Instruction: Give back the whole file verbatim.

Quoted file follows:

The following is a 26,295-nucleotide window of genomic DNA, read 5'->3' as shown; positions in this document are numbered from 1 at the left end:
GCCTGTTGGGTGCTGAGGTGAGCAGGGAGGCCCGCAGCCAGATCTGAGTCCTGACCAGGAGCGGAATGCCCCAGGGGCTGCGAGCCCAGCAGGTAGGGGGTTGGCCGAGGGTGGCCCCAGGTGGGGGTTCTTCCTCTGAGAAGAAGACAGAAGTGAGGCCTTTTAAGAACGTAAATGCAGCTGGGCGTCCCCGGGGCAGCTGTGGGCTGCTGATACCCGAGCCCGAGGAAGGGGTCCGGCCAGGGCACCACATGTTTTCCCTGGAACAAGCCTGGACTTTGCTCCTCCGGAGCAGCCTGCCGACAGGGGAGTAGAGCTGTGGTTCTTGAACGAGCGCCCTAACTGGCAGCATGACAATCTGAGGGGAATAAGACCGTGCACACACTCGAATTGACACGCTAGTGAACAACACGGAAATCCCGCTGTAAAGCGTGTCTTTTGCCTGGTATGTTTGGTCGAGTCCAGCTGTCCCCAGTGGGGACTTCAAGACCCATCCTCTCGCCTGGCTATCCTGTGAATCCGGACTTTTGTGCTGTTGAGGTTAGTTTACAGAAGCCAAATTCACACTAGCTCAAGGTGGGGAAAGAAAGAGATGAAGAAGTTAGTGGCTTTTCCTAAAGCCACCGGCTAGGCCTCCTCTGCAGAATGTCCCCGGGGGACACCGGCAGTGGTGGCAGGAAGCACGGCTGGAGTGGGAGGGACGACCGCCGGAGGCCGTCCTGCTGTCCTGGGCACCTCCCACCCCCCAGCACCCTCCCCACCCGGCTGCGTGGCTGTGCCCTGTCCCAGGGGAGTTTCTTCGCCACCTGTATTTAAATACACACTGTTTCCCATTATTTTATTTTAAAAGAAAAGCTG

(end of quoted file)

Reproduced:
The following is a 26,295-nucleotide window of genomic DNA, read 5'->3' as shown; positions in this document are numbered from 1 at the left end:
GCCTGTTGGGTGCTGAGGTGAGCAGGGAGGCCCGCAGCCAGATCTGAGTCCTGACCAGGAGCGGAATGCCCCAGGGGCTGCGAGCCCAGCAGGTAGGGGGTTGGCCGAGGGTGGCCCCAGGTGGGGGTTCTTCCTCTGAGAAGAAGACAGAAGTGAGGCCTTTTAAGAACGTAAATGCAGCTGGGCGTCCCCGGGGCAGCTGTGGGCTGCTGATACCCGAGCCCGAGGAAGGGGTCCGGCCAGGGCACCACATGTTTTCCCTGGAACAAGCCTGGACTTTGCTCCTCCGGAGCAGCCTGCCGACAGGGGAGTAGAGCTGTGGTTCTTGAACGAGCGCCCTAACTGGCAGCATGACAATCTGAGGGGAATAAGACCGTGCACACACTCGAATTGACACGCTAGTGAACAACACGGAAATCCCGCTGTAAAGCGTGTCTTTTGCCTGGTATGTTTGGTCGAGTCCAGCTGTCCCCAGTGGGGACTTCAAGACCCATCCTCTCGCCTGGCTATCCTGTGAATCCGGACTTTTGTGCTGTTGAGGTTAGTTTACAGAAGCCAAATTCACACTAGCTCAAGGTGGGGAAAGAAAGAGATGAAGAAGTTAGTGGCTTTTCCTAAAGCCACCGGCTAGGCCTCCTCTGCAGAATGTCCCCGGGGGACACCGGCAGTGGTGGCAGGAAGCACGGCTGGAGTGGGAGGGACGACCGCCGGAGGCCGTCCTGCTGTCCTGGGCACCTCCCACCCCCCAGCACCCTCCCCACCCGGCTGCGTGGCTGTGCCCTGTCCCAGGGGAGTTTCTTCGCCACCTGTATTTAAATACACACTGTTTCCCATTATTTTATTTTAAAAGAAAAGCTG